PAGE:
Alaska Scores Low On Lobbying Transparency
If you want to find out just how much money different interest groups spend lobbying the state legislature, you have two options. You can request specific filings from the Alaska Public Offices Commission during regular business hours, or you can wait until the end of the year for them to release their annual spending document. Both take patience of one kind or another, as APRN’s Alexandra Gutierrez learned when she set out to examine the effect money has on state politics.
When it comes to lobbying and transparency, Alaska gets a “C” grade.
“It means that some basics are available, but that it’s not extremely citizen friendly.”
Gordon Witkin works for the Center for Public Integrity, and his organization has produced corruption report cards for every state in the country. One thing they examined was how out in the open lobbying was.
As far as disclosure laws are concerned, Alaska actually does better than most states. Lobbyists are required to register with the state and file monthly reports. The companies that hire them also have to check in with the Alaska Public Offices Commission, or APOC, every quarter.
But if the state were only graded on how well it gets that information out to the public, it would be failing.
“‘In practice, lobbying disclosure documents are accessible to the public online, in a meaningful and accessible manner.’ We gave Alaska a 50 out of 100 on that. Perhaps on that last question, Alaska should have gotten even a lower score.”
I would use more colorful words than “meaningful” and “accessible” to describe my own experience trying to get the information. I had a couple of simple questions in mind: How much money was spent lobbying this session, and who spent the most? Getting the answers took multiple phone calls, multiple e-mails, and two office visits.
When it comes to campaign finance, APOC posts every report filed. And if you want to play with the data, you can export that data into a spreadsheet. The system’s a little byzantine, and the amount of information can be overwhelming, but it’s all there. That’s not the case with lobbying. Not a single report is online, or even accessible from APOC’s public computers. While that information could be automatically posted on APOC’s website in real time, that would expose the state employee server to a security risk the way the system’s currently set up. Instead, a staff member has to go in, format everything you want, and then print it or email it to you. That’s a huge effort when you’re trying to make sense of hundreds of reports.
Paul Dauphinais is APOC’s executive director, and he actually agrees with the Center for Public Integrity’s assessment. He says part of the problem is their system hasn’t had a facelift since it was introduced, and that a lot of its value has been as a guinea pig for their other electronic reporting systems.
“That was the first electronic system APOC had. So it meant much of what we learned from that system went into the candidate system.”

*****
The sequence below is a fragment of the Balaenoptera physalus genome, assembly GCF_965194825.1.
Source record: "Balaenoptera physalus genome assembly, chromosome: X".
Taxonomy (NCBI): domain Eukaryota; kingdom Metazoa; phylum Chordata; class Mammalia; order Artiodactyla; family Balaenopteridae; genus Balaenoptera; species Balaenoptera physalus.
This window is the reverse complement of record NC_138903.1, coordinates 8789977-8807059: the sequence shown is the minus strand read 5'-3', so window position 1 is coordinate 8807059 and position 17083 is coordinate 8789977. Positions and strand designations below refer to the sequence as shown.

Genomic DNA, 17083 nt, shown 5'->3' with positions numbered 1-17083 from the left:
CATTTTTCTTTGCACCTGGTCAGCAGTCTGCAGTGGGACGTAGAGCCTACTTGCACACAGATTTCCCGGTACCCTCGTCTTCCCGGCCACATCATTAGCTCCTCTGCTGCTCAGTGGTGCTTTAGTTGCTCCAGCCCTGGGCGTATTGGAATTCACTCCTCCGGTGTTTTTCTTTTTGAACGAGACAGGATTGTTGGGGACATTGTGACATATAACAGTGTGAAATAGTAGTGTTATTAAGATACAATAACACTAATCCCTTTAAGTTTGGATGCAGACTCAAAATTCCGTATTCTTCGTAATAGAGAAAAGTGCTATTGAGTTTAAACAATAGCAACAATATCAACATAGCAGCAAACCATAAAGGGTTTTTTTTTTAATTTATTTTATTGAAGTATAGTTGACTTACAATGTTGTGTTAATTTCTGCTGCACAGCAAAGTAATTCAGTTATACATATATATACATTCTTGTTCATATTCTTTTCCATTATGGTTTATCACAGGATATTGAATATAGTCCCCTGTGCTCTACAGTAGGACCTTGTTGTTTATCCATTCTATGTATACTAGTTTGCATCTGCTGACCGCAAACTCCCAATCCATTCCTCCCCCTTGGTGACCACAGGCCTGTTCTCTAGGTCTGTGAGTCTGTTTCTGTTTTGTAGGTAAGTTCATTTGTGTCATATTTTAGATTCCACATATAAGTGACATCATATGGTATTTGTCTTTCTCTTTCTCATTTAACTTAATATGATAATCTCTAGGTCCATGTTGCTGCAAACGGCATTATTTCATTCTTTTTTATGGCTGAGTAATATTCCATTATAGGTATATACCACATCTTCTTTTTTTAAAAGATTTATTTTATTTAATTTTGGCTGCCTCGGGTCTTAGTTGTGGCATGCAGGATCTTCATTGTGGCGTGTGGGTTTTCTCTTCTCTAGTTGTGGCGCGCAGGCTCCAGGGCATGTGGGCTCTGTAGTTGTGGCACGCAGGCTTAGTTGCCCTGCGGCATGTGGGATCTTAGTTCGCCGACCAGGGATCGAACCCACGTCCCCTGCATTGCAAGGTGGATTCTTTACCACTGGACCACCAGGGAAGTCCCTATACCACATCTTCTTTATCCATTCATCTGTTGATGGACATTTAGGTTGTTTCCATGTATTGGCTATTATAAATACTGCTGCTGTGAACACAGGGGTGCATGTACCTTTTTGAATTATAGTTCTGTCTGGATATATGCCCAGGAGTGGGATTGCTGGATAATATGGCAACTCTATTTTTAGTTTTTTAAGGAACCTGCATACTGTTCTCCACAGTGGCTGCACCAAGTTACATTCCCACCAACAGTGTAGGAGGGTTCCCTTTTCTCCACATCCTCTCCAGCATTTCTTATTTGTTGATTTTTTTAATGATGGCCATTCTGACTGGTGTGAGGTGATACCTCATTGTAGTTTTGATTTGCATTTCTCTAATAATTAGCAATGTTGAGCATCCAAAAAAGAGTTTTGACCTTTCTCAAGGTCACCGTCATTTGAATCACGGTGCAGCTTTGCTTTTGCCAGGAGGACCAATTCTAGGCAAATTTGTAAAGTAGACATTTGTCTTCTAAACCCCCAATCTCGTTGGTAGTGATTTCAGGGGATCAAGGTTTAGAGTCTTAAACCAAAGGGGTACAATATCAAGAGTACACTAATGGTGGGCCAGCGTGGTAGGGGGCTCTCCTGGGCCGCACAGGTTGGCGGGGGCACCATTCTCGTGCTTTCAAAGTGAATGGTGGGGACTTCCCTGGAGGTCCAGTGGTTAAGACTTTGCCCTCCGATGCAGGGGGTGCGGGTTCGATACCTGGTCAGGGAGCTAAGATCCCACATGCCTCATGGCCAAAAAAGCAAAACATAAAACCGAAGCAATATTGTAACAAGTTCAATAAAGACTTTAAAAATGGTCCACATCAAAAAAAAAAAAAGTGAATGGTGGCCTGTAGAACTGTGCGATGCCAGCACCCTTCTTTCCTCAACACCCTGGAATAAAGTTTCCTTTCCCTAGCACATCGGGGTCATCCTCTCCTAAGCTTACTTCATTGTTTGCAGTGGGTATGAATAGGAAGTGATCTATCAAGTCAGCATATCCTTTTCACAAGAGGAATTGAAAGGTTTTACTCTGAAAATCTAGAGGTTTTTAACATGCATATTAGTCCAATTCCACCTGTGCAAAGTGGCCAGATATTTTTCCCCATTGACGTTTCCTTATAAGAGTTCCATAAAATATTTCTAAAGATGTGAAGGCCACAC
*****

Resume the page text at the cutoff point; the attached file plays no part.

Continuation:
Dauphinais recognizes that there are obstacles for members of the public who want to study the information they have on file. He says he understands why people can get frustrated when it takes 10 clicks of the mouse to navigate APOC’s website.
On top of the infrastructure problem, there are also policy reasons there isn’t much lobbying data out there. Statute mandates APOC to produce an annual summary of how much companies are spending, so they don’t do anything more than that. That analysis also comes long after the legislative session wraps up and after voters have already cast their ballots in election years. Also, any reports APOC does release? They’re in PDF format to keep people from altering the data. Kathy Kiely works for the Sunlight Foundation, a DC-based good government outfit, and she explains why that’s a problem.
“That’s the worst kind of a thing, because it’s effectively a picture of data and not data. And it means that you have to go through torturous methods to try to get those names and numbers — all that information — into a form where you can work with it. So, it’s kind of like a non-disclosure disclosure.”
So, what would an ideal system for getting this information look like?
“You want [the data] not only available, but available in a format that allows people to mash it up with other data sets — in other words, to connect the dots — in ways that make patterns of influence transparent to voters,” says Kiely.
Dauphinais says APOC is now looking at just how to do that, and that they’re at the earliest stages of a revamp. No capital money has been dedicated to a web overhaul, and details are scarce. But Dauphinais will say APOC staff is trying to find easy fixes to their system.
“We — people at APOC — work with this stuff every day. And we have our own shorthand, and we think about it one way. But that is not even close to the way the general public is going to think about it. And we need to get outside of our own head. ‘Oh, it’s easy. We just go to lobbyist or employer, and we do this, and we do that.’ But you don’t do it every day.”
And Dauphinais stresses that he really would like for citizens to regularly check out all the information APOC collects.
“After all it is the public’s data, and we do want them to use it.”
It’s just a question of how long it’ll take.